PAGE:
Gov. Tony Evers expanded efforts Tuesday to limit the amount of some common hazardous chemicals in state waters.
The Democratic governor directed the state Department of Natural Resources to begin drafting standards for the amount of highly fluorinated compounds known as PFAS allowed in surface, ground and drinking water.
The Department of Health Services in June recommended one of the nation's most restrictive groundwater standards for PFAS, which has been found in drinking water in Madison and elsewhere.
Evers directed the DNR to work with the public health department in developing the standards. Members of the public will also have opportunities for input during the 2½-year process of amending the administrative code.
The announcement comes after Evers last week signed an executive order directing state agencies to create a website to inform the public on the dangers of PFAS and to work with municipalities and wastewater treatment plants to explore screening programs.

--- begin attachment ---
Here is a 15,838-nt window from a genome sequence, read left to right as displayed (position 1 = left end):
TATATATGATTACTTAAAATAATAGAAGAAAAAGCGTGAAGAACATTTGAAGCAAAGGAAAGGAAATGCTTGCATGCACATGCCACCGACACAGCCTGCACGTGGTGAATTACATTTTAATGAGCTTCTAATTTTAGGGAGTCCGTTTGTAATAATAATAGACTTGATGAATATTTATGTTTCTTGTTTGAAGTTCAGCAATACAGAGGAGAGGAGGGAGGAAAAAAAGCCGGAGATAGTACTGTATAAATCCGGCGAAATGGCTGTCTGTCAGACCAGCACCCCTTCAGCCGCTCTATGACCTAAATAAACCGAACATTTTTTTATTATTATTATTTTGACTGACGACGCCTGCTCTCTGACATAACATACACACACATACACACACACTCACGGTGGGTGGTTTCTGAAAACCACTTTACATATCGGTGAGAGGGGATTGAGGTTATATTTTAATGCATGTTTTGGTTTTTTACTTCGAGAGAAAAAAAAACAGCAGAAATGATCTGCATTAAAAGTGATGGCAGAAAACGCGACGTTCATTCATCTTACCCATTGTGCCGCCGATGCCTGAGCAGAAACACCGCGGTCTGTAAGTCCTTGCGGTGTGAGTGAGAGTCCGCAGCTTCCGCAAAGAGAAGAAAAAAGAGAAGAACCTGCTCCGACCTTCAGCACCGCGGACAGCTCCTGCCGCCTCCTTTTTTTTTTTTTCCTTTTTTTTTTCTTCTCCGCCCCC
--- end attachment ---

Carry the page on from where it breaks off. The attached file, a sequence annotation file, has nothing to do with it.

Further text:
The human-made compounds — found in firefighting foam, food packaging, non-stick cookware, water-resistant clothing, carpeting and other products — have been shown to increase the risk of cancer and other ailments.
The DHS recommended a combined limit of 20 parts per trillion for two compounds — PFOS and PFOA — on par with Vermont’s standard.
There is no national standard, although the Environmental Protection Agency has recommended a maximum level of 70 ppt, which critics say is far too high.